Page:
What really sets the concern for security into high gear, however, are external events. Living through the Depression was one such event that never left those who went through its worst days. Saving every item that might one day be useful, and never wasting anything of value, are some of the results. In our time, the attacks of 9/11 have had a similar effect on today’s Americans. The retaliatory attacks on Afghanistan and Iraq (however mistaken), the huge industry that arose with the creation of the Department of Homeland Security, the willingness of many Americans to forfeit their constitutional rights to allow the government to spy on them and others, can all be attributed to this transformative event.
            In the same vein, the experience of the holocaust in Nazi Germany can be seen to have had a similar effect for most Jews. To the extent that they are able, most vowed that “never again” would they be reduced to such depths of vulnerability and humiliation and near-extermination. The flight to the newly-founded state of Israel was one manifestation of that “never again” thinking. The determination to make that state safe from all threats, whether real or imagined, became concretized in a state apparatus that built itself upon a military capability so fearsome that it could never be challenged. 
            It takes little thought to see that here is where the natural human urge to be secure can take a negative turn, can manifest in antagonistic pleiotropy. That is, circumstances have changed, the human population has changed, human technology has drastically changed. This means that where once the urge to be secure could mean “saving for the rainy day,” today it means being determined to earn so much money that one must be prepared to wipe out all competition, ethics be damned. Where once one simply saw the need to cooperate with one’s neighbors to be secure, today it can easily morph into rejecting all associations with the herd and colluding only with like-minded fellows hiding behind armed guards and gated communities. It also means that where once one prepared to fight off an attacker by arming oneself with a club or a sword or even a gun, today that urge very quickly escalates to devastating weapons and plans for their use that involve not merely defense but mass destruction and even annihilation.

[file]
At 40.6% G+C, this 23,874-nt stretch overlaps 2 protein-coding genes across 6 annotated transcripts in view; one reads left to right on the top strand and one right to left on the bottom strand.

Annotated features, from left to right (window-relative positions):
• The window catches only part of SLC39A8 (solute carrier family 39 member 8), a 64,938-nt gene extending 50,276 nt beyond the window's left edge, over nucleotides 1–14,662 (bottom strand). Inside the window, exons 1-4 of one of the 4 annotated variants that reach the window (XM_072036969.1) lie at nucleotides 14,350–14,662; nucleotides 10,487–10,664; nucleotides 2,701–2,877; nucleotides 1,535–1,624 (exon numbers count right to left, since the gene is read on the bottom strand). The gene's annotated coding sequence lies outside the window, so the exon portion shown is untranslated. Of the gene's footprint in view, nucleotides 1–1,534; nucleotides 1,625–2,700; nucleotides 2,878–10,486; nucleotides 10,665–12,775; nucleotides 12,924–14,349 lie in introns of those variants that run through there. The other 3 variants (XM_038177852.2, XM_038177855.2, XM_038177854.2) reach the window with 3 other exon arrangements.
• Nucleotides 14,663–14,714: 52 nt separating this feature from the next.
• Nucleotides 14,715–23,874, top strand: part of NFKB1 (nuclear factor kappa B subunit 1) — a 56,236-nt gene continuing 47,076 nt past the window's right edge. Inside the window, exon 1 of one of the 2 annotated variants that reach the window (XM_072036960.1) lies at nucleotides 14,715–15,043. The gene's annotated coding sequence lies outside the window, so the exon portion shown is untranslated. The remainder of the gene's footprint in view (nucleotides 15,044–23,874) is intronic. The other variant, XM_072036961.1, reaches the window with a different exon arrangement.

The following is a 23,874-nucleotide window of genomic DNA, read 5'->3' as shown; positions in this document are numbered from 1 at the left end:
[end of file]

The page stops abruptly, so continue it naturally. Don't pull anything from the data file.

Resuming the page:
Both Israel and the United States of America have done precisely this. Not content with having the most advanced conventional weapons and the most bellicose policies aimed at their presumptive adversaries, both have amassed nuclear arsenals that can be unleashed, and that are meant to be unleashed on any enemy foolish enough to even consider a confrontation. During the Cold War, this meant that on more than one occasion, the nuclear warheads mounted on intercontinental ballistic missiles in both the United States and its perceived adversary, the Soviet Union, were placed on high alert. Thousands of such missiles could have been launched in minutes if given the proper signal. During the Cuban Missile Crisis, when Russian ICBMs were placed on the island of Cuba, that signal very nearly arrived, and the world came closer to an all-out nuclear conflagration than ever before. And the root of the crisis was the same human desire or demand for security raised to the level of mutually assured destruction.